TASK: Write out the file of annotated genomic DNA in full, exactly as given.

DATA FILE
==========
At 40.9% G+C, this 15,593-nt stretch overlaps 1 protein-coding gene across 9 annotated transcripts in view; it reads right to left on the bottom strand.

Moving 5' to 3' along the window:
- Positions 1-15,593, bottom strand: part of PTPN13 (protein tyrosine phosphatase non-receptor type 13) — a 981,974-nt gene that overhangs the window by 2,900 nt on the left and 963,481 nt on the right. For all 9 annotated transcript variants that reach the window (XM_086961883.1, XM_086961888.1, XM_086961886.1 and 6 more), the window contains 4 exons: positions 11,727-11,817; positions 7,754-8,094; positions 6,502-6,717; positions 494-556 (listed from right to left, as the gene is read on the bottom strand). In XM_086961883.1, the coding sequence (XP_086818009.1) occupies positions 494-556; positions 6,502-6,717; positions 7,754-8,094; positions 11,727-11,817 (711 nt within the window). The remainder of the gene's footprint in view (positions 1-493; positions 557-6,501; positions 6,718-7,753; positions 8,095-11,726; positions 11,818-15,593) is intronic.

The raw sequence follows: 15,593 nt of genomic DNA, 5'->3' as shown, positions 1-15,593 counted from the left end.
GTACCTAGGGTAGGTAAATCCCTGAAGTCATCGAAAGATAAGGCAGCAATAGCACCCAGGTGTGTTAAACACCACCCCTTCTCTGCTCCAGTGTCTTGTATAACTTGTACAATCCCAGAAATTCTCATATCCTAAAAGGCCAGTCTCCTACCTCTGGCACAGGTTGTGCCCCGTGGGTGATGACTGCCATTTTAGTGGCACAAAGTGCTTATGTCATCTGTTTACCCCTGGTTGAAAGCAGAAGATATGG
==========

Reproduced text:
At 40.9% G+C, this 15,593-nt stretch overlaps 1 protein-coding gene across 9 annotated transcripts in view; it reads right to left on the bottom strand.

Moving 5' to 3' along the window:
- Positions 1-15,593, bottom strand: part of PTPN13 (protein tyrosine phosphatase non-receptor type 13) — a 981,974-nt gene that overhangs the window by 2,900 nt on the left and 963,481 nt on the right. For all 9 annotated transcript variants that reach the window (XM_086961883.1, XM_086961888.1, XM_086961886.1 and 6 more), the window contains 4 exons: positions 11,727-11,817; positions 7,754-8,094; positions 6,502-6,717; positions 494-556 (listed from right to left, as the gene is read on the bottom strand). In XM_086961883.1, the coding sequence (XP_086818009.1) occupies positions 494-556; positions 6,502-6,717; positions 7,754-8,094; positions 11,727-11,817 (711 nt within the window). The remainder of the gene's footprint in view (positions 1-493; positions 557-6,501; positions 6,718-7,753; positions 8,095-11,726; positions 11,818-15,593) is intronic.

The raw sequence follows: 15,593 nt of genomic DNA, 5'->3' as shown, positions 1-15,593 counted from the left end.
GTACCTAGGGTAGGTAAATCCCTGAAGTCATCGAAAGATAAGGCAGCAATAGCACCCAGGTGTGTTAAACACCACCCCTTCTCTGCTCCAGTGTCTTGTATAACTTGTACAATCCCAGAAATTCTCATATCCTAAAAGGCCAGTCTCCTACCTCTGGCACAGGTTGTGCCCCGTGGGTGATGACTGCCATTTTAGTGGCACAAAGTGCTTATGTCATCTGTTTACCCCTGGTTGAAAGCAGAAGATATGG